THE PRESIDENT: Hello, New Jersey! (Applause.) It is good to be back in Jersey.
AUDIENCE MEMBER: We love you!
THE PRESIDENT: I love you back! (Applause.)
Let me, first of all, say thank you to Governor Christie for that introduction and the great work he's done here. (Applause.) Your Mayor, Ed Johnson, is here as well and has been working tirelessly on your behalf. (Applause.) We've got three great representatives in Congress from New Jersey -- Rush Holt, Frank Pallone, Donald Payne, Jr. (Applause.)
Now, last week, my advisors asked me -- they said, Mr. President, do you want to spend next Tuesday in Washington, or would you rather spend it at the Jersey Shore? (Applause.) And I've got to say I've got to make some tough decisions as President, but this wasn't one of them. (Laughter.)
AUDIENCE MEMBER: (Inaudible.)
THE PRESIDENT: I appreciate that. (Applause.)
Governor Christie and I just spent some time on the Point Pleasant boardwalk. I got a chance to see the world's tallest sandcastle being built. We played some Touchdown Fever -- I got to say, Christie got it in the tire the first try -- (laughter) -- although I did pay for his throws. (Laughter.) I played a little Frog Bog, and Governor Christie's kids taught me the right technique for hitting the hammer to get those frogs in the buckets the way I was supposed to. (Laughter.) And, of course, I met with folks who are still rebuilding after Sandy.
Now, we all understand there's still a lot of work to be done. There are homes to rebuild. There are businesses to reopen. There are landmarks and beaches and boardwalks that aren't all the way back yet. But thanks to the hard work of an awful lot of people, we've got wonderful shops and restaurants and arcades that are opening their doors. And I saw what thousands of Americans saw over Memorial Day Weekend: You are stronger than the storm. (Applause.) After all you've dealt with, after all you've been through, the Jersey Shore is back and it is open for business, and they want all Americans to know that they're ready to welcome you here. (Applause.)
And I've got to say, if they ever let me have any fun, I'd have some fun here. (Laughter and applause.) I was telling my staff on the ride over, I could see being a little younger -- (laughter) -- and having some fun on the Jersey Shore. (Applause.) I can't do that anymore. (Laughter.) Maybe after I leave office. (Laughter and applause.)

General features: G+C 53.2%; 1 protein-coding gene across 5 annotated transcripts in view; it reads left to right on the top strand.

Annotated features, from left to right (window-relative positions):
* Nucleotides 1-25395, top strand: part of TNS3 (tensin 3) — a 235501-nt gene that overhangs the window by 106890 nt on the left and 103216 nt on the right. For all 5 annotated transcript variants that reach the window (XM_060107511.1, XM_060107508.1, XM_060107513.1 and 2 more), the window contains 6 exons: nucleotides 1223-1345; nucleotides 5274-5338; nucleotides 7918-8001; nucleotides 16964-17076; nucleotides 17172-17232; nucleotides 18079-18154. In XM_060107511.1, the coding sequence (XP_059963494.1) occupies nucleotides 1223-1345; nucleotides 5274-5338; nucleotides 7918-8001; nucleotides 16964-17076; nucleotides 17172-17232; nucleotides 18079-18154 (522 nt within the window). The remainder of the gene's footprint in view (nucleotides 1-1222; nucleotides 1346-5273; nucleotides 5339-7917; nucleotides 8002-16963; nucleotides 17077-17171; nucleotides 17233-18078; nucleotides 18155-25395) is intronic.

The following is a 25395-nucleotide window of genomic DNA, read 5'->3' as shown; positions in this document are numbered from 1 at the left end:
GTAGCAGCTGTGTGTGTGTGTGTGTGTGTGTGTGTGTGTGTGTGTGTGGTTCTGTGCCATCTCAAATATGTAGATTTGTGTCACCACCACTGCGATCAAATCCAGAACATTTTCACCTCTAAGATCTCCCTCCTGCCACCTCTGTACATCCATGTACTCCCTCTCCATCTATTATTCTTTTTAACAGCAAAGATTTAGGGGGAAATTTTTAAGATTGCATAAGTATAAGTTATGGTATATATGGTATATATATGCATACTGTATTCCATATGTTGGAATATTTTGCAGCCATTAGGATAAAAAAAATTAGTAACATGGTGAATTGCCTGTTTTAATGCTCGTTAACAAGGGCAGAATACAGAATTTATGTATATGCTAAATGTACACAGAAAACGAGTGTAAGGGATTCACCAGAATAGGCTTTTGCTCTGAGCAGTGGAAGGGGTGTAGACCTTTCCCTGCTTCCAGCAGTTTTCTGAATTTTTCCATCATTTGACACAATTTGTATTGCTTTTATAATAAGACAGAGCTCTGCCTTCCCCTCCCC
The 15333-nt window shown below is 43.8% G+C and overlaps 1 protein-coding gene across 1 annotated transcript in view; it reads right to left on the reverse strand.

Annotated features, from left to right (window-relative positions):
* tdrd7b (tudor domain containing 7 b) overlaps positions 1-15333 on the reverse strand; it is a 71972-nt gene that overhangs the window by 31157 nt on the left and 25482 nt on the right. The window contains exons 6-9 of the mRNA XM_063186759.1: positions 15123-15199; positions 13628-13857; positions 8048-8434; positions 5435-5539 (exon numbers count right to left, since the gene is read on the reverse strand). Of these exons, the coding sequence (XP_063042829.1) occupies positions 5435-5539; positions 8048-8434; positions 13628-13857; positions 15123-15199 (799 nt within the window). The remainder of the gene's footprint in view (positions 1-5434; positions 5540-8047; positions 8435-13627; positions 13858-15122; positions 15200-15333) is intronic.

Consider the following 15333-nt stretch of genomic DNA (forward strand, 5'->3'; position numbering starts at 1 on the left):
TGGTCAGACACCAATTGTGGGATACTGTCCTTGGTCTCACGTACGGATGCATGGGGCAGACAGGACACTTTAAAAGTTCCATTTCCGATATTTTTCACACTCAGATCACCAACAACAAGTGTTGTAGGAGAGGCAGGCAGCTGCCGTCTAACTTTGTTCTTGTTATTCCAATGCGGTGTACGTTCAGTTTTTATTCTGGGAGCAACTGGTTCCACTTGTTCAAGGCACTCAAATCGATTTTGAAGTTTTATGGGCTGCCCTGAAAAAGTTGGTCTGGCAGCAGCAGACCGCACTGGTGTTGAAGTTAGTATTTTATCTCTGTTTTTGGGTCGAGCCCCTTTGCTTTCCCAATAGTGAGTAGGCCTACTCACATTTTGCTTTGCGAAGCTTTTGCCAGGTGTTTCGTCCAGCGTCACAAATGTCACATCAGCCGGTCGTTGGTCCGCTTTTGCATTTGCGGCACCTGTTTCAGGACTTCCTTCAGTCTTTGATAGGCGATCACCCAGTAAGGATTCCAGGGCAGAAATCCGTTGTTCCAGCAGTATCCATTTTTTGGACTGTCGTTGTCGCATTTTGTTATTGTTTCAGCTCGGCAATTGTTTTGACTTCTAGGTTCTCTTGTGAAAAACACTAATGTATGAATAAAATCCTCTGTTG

I think a friend of mine from here once put it pretty well: "Down the shore, everything's all right." (Applause.) He's the only guy a President still has to call "The Boss." (Laughter.) Other than the First Lady. (Laughter.)
But for generations, that's what this place has been about. Life isn't always easy. We're a people who have to work hard and do what it takes to provide for our families -- but when you come here, everything's all right. And whether you spend a lifetime here, or a weekend, or a summer, the Shore holds a special place in your heart and a special place in America's mythology, America's memory.
When I was here seven months ago, Hurricane Sandy had just hammered communities all across the East Coast, and lives were lost, and homes and businesses were destroyed, and folks were hurting. And I remember something Chris said back then. He said, "We cannot permit that sorrow to replace the resilience that I know all New Jerseyans have."
AUDIENCE MEMBER: Yes, we do!
THE PRESIDENT: And it didn't. You didn't let it. You kept going. Because these towns have a special character -- not just in the summer but all year round. From the moment the hurricane hit, first responders worked around the clock to save lives and property. And neighbors opened their homes and their hearts to one another. And you came together as citizens to rebuild.
And we're not done yet, and I want to make sure everybody understands that, because for somebody who hasn't seen their home rebuilt yet or is still trying to get their business up and running again, after all those losses, we don't want them to think that somehow we've checked a box and we've moved on. That's part of the reason I came back, to let people know we're going to keep on going until we finish. (Applause.)